My mum wanted assisted dying but we watched her die slowly and in painBMJ 2012; 344 doi: http://dx.doi.org/10.1136/bmj.e4007 (Published 13 June 2012) Cite this as: BMJ 2012;344:e4007
- Tess McPherson, consultant dermatologist, Churchill Hospital, Dermatology, Oxford OX3 7LJ, UK
My mother, the general practitioner Ann McPherson, was passionate about a change in the UK law on assisted dying. This was a lifelong mission, and as a child I was aware of her honest approach to death. Few of us, even doctors, are familiar with the reality of a drawn out undignified death, but my mum had seen many patients and their families suffer this reality and had felt impotent within the law to help. This makes the manner of her death almost a year ago even more poignant.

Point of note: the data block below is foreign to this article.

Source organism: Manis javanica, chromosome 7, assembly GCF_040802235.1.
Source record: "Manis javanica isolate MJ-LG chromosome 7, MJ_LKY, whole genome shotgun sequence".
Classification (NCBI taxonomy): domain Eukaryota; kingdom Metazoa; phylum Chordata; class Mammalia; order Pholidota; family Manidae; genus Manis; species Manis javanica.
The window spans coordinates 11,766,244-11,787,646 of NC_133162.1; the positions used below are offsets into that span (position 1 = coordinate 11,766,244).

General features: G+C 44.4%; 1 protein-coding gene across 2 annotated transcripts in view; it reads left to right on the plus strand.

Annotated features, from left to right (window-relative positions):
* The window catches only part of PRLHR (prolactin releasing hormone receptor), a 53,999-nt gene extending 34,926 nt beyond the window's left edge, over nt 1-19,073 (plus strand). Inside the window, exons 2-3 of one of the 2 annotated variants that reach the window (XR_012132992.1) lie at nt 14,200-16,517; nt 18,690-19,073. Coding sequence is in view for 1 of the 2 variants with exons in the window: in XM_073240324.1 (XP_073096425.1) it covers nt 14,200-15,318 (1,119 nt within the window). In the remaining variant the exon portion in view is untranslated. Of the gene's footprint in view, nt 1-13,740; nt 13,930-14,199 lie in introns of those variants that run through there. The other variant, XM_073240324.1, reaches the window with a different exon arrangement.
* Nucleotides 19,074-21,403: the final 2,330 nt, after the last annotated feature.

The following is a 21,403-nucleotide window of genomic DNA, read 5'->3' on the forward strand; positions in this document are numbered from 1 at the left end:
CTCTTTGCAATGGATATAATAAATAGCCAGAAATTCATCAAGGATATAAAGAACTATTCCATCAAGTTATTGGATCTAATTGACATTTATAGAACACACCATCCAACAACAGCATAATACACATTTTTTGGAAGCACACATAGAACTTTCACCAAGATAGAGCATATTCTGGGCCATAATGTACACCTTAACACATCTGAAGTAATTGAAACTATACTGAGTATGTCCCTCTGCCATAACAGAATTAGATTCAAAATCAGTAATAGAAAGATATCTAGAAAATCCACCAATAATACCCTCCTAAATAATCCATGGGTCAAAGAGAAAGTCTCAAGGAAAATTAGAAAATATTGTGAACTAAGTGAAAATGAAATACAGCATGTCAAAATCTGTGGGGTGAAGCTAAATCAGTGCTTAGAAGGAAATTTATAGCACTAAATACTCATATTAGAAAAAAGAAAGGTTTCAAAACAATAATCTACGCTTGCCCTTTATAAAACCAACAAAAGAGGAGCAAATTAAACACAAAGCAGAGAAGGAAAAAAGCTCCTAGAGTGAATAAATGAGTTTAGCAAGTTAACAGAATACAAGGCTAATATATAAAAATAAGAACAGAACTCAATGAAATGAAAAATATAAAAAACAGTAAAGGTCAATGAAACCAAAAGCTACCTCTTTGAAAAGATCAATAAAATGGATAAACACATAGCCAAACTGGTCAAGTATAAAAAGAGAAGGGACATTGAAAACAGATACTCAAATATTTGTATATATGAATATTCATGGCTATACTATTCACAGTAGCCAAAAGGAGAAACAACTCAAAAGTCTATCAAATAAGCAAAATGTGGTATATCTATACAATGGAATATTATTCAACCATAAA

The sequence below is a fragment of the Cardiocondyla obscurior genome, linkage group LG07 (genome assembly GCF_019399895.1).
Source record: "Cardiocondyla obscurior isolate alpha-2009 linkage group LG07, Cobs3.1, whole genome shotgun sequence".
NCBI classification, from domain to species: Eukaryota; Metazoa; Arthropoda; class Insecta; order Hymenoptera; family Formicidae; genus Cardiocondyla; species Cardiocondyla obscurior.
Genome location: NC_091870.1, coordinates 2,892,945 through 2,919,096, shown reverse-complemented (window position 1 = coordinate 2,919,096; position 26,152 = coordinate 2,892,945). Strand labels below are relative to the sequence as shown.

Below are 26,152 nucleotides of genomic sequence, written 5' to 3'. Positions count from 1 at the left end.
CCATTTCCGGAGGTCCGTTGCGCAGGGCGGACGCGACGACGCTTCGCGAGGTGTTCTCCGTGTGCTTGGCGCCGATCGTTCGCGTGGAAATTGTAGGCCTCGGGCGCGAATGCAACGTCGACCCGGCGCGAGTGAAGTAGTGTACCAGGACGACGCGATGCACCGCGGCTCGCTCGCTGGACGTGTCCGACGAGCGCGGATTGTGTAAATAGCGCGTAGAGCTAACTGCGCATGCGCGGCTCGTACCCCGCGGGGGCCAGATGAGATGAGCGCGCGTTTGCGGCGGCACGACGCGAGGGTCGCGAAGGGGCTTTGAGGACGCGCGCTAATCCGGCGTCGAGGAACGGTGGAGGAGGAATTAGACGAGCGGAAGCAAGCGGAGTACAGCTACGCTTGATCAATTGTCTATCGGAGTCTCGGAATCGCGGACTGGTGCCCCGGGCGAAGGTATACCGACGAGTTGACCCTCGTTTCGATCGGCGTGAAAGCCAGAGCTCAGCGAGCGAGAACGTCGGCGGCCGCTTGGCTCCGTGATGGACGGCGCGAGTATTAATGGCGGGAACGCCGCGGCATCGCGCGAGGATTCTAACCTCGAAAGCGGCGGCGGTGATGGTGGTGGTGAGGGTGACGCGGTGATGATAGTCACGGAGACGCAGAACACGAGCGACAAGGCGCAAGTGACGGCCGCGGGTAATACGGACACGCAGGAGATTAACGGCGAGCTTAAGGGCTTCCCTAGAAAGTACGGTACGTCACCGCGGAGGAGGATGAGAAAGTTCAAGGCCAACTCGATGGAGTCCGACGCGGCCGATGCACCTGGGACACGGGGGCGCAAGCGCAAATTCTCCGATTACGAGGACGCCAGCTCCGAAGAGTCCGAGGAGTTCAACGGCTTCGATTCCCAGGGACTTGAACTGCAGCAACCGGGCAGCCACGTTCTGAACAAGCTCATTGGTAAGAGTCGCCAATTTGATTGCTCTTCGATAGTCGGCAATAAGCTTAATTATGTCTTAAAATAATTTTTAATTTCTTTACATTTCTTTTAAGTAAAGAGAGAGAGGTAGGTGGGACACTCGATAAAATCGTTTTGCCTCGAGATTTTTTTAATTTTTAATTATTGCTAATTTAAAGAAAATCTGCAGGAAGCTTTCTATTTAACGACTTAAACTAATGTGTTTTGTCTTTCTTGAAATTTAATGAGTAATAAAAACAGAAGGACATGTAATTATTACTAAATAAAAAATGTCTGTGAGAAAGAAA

Mum was diagnosed as having pancreatic cancer in 2007. She recognised the symptoms early, and because of this—and perhaps more importantly because of her tenacity—she survived until May 2011. We felt that she would go on forever. I had mixed feelings about her becoming so prominent in the assisted dying debate. I would avoid reading her articles or watching her appearances on television. Initially I wasn’t sure why she would want to invest so much of her limited time and energy in this. I also felt ambivalent about the issue and uncomfortable talking about the subject, which felt complex and ugly. Mum changed this for me—and for others too. This is my personal account of watching her die. But I am sure anyone who has been through these days, hours, and minutes will understand the frustration of watching an extremely dignified …
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